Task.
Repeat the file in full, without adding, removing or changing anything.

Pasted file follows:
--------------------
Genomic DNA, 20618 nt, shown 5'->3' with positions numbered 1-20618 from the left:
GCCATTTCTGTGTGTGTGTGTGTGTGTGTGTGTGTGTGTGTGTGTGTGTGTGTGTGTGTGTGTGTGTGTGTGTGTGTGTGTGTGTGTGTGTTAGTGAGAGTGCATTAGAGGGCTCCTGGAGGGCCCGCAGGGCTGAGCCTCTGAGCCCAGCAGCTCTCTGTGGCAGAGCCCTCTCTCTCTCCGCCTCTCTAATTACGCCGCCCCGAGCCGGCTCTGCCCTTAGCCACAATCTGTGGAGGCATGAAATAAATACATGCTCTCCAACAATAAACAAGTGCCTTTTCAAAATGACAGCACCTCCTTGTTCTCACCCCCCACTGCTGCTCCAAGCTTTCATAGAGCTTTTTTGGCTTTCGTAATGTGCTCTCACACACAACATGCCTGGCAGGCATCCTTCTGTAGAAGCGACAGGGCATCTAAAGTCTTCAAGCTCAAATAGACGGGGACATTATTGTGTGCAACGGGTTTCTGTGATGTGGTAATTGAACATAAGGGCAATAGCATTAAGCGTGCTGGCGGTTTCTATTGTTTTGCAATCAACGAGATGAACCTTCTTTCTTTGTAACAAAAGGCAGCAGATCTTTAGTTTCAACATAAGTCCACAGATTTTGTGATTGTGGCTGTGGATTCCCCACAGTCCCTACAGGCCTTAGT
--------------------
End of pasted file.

Genomic DNA, 20618 nt, shown 5'->3' with positions numbered 1-20618 from the left:
GCCATTTCTGTGTGTGTGTGTGTGTGTGTGTGTGTGTGTGTGTGTGTGTGTGTGTGTGTGTGTGTGTGTGTGTGTGTGTGTGTGTGTGTGTTAGTGAGAGTGCATTAGAGGGCTCCTGGAGGGCCCGCAGGGCTGAGCCTCTGAGCCCAGCAGCTCTCTGTGGCAGAGCCCTCTCTCTCTCCGCCTCTCTAATTACGCCGCCCCGAGCCGGCTCTGCCCTTAGCCACAATCTGTGGAGGCATGAAATAAATACATGCTCTCCAACAATAAACAAGTGCCTTTTCAAAATGACAGCACCTCCTTGTTCTCACCCCCCACTGCTGCTCCAAGCTTTCATAGAGCTTTTTTGGCTTTCGTAATGTGCTCTCACACACAACATGCCTGGCAGGCATCCTTCTGTAGAAGCGACAGGGCATCTAAAGTCTTCAAGCTCAAATAGACGGGGACATTATTGTGTGCAACGGGTTTCTGTGATGTGGTAATTGAACATAAGGGCAATAGCATTAAGCGTGCTGGCGGTTTCTATTGTTTTGCAATCAACGAGATGAACCTTCTTTCTTTGTAACAAAAGGCAGCAGATCTTTAGTTTCAACATAAGTCCACAGATTTTGTGATTGTGGCTGTGGATTCCCCACAGTCCCTACAGGCCTTAGT